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Lego Star Wars Choose Your Path

Lego Star Wars Choose Your Path

Lego Star Wars Choose Your Path

 

 

 

 

 

 

 

 

 

Lego Star Wars Choose Your Path

Simon Hugo

DK, 2018

125pp., hbk., RRP $A29.99

9780241313824

What more fitting book to review for May the 4th than one with a Star Wars theme? Even though it is not released till May 28, there is no harm in building up anticipation for something new and different that is going to encourage even the most reluctant of readers to explore.

With the book comes protocol droid U-3PO, a small toy suitable for those 6+, who accompanies the adventures, gives advice and maybe even leads the adventurer astray. The reader chooses one of three quests- Hunt the Sith, Fight the Empire or Defeat the First Order – and then sets off to achieve it while meeting favourite characters and creatures, travelling in awesome vehicles as they move from planet to planet, all the while remaining in charge of the journey as they select the route according to the choices on offer.  

Along the way there are photos, facts and figures and information about a range of incredible Lego models that can be purchased – Star Wars fans like my son are so easy to buy for! –  as well as challenges to build new, original models.

The power of choose-you-own-adventure has long been proven as an inducement to read and discover, so to combine it with both Star Wars and Lego is just genius.  Perfect for that collaborative reading that young boys who are verging on independence love and need, or for any Star Wars fan. 

Tommy Bell Bushranger Boy (series)

Tommy Bell Bushranger Boy (series)

Tommy Bell Bushranger Boy (series)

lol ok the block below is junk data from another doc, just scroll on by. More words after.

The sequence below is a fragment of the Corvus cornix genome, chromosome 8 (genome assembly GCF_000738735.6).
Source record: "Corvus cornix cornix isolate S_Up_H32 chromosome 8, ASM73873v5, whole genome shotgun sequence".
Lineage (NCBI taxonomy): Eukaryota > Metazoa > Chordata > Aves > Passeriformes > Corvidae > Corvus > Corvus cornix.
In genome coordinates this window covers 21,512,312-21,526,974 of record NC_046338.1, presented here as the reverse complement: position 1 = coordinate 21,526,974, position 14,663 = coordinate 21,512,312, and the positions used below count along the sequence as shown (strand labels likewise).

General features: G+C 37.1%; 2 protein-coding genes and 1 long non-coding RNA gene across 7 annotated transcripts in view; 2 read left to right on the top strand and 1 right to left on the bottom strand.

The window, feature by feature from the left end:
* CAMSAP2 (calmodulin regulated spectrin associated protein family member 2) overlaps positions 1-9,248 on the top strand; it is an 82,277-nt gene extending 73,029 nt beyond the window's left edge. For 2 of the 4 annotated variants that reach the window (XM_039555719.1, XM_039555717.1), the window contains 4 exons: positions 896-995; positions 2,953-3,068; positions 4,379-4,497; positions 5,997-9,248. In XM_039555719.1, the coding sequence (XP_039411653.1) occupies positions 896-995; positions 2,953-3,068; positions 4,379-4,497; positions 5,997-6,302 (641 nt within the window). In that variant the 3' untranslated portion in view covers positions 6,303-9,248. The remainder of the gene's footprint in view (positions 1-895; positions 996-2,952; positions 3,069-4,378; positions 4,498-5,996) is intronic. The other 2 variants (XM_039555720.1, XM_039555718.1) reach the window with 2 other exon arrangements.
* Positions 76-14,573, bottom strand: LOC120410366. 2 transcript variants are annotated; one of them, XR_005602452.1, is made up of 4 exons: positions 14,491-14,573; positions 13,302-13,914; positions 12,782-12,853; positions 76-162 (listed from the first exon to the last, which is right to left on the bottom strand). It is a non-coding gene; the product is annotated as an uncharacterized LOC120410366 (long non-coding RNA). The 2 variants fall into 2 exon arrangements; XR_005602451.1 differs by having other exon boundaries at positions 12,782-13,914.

Tommy Bell Bushranger Boy (series)

Jane Smith

Pat Kan

Big Sky Publishing, 2016-2018

100pp., pbk., RRP $A12.50

When Tommy Bell is sent to work on his grandfather’s farm for the school holidays, he is very reluctant to go because he would rather stay with his mates in his regional NSW town.  But while he is exploring a cave, he discovers an old bushranger’s hat and he is whisked back to a previous time when these outlaws roamed the Australian bush.

Each book in the series brings Tommy and his friends face-to-face with one of our history’s well-known bushranger characters and as they are involved in an exciting adventure they learn not only about our past but also themselves as the historic story parallels their contemporary lives. 

Written for independent young readers, this series offers a different theme for this audience with its time-travelling going backwards rather than forwards.  The first, Shoot Out at the Rock, was a 2017 CBCA Notable, a testament to the content and the quality of the writing. 

Car, Car, Truck, Jeep

Car, Car, Truck, Jeep

Car, Car, Truck, Jeep

 

 

 

 

 

 

 

Car, Car, Truck, Jeep

Katrina Charman

Nick Sharratt

Bloomsbury, 2018

32pp., pbk., RRP $A14.99

9781408864968